Marijuana news from contributing authors and staff writers on the latest in marijuana and medical marijuana
On the brink of giving up his post, U.S. Attorney General Eric Holder appears to be more open than ever before to talk about the potential of rescheduling of marijuana.
Marijuana is currently a Schedule I substance in the U.S. -- along with heroin, LSD, ecstasy and other substances with “no medical use” -- a designation activists have long fought and a serious roadblock for the legal marijuana industry in states that allow the sale of medical or recreational cannabis.
And now Holder -- who is in the news this morning regarding his recent resignation as attorney general -- is saying that Americans should question themselves, using science as a guide, on rescheduling marijuana and its shared classification with heroin.
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“It’s certainly a question we need to ask ourselves, whether or not marijuana is as serious a drug as heroin, especially given what we’ve seen recently with regard to heroin -- the progression of people, from using opioids to heroin use, the spread and the destruction that heroin has perpetrated all around our country,” Holder told Yahoo global news anchor Katie Couric. “And to see how, by contrast, what the impact is of marijuana use.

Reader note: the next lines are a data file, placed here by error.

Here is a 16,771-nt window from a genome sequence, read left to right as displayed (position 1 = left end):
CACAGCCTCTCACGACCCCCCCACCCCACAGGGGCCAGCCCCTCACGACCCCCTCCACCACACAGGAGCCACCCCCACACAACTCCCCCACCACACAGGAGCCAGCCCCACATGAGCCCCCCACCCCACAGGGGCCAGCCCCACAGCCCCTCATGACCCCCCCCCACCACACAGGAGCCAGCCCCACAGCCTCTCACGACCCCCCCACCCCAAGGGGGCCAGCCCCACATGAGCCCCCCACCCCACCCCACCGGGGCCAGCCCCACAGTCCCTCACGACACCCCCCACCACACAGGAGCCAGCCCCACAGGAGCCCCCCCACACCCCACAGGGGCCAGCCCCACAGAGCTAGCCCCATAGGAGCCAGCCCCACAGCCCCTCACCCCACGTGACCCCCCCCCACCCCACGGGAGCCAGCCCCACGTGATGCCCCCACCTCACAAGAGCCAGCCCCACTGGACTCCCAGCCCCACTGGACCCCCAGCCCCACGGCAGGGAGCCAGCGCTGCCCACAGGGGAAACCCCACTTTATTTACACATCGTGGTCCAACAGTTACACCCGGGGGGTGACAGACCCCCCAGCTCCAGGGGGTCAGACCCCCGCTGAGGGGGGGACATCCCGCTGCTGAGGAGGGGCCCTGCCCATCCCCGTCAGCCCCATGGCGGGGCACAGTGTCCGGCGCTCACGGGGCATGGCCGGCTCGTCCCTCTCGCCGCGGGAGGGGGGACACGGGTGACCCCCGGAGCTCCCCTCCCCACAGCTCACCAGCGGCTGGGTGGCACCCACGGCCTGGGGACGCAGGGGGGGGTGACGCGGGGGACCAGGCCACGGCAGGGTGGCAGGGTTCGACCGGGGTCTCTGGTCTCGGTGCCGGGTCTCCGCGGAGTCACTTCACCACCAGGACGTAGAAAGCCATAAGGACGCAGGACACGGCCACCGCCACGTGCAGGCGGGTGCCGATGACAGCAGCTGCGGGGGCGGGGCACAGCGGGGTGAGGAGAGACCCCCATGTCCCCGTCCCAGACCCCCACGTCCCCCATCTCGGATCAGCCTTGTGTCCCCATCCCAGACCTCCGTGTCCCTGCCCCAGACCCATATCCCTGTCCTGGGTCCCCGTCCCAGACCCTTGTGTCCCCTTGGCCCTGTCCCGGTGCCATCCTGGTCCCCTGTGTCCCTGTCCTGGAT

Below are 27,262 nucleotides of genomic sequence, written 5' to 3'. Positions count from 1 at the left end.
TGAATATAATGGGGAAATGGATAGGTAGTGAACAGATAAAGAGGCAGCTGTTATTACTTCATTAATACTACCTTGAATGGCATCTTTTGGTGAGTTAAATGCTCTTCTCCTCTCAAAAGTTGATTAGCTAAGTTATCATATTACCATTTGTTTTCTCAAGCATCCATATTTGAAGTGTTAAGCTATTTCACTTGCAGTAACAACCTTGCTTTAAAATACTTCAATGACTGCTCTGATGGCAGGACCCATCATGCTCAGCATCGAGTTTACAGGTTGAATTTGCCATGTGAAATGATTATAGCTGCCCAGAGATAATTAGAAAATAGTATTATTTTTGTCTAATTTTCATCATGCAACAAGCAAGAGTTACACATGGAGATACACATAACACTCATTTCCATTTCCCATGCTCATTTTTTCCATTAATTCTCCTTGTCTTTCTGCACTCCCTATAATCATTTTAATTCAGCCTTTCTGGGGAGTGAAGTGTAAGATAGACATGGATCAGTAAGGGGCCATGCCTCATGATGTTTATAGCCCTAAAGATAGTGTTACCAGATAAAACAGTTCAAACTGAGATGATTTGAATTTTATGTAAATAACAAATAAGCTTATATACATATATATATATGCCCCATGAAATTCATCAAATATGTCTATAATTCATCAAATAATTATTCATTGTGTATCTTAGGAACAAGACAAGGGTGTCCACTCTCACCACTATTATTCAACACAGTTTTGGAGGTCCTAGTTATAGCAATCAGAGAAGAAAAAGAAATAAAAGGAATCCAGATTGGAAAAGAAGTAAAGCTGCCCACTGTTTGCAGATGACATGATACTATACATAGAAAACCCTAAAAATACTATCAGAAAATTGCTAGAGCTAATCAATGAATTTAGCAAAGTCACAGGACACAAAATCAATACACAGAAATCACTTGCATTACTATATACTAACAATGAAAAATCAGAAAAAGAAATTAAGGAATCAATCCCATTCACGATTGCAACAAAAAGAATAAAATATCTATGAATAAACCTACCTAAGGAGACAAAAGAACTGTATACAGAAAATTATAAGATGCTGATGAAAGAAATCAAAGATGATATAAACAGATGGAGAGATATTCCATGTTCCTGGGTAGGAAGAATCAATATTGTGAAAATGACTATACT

“Now it can be destructive, if used in certain ways, but the question of whether or not they should be in the same category is something that we need to ask ourselves -- and use science as the basis for making that determination.”
Couric then asked Holder if marijuana should be federally decriminalized.
“That is something for Congress to decide,” he said. “I think we’ve taken a look at the experiments that are going on in Colorado and Washington, and we’re going to see what happens there, and that’ll help inform us as to what we want to do on the federal level.”
Some inside the marijuana reform movement took Holder’s words encouragingly.
“It’s refreshing to hear these remarks from the attorney general, especially since the science couldn’t be any clearer that marijuana doesn’t meet the criteria for being classified as a Schedule I substance,” said Tom Angell, chairman of industry group Marijuana Majority. “Numerous studies confirm marijuana’s medical value, and if the administration is serious about taking an objective look at this issue, rescheduling is very achievable by the time this president leaves office. They can do this administratively without any further action from Congress.”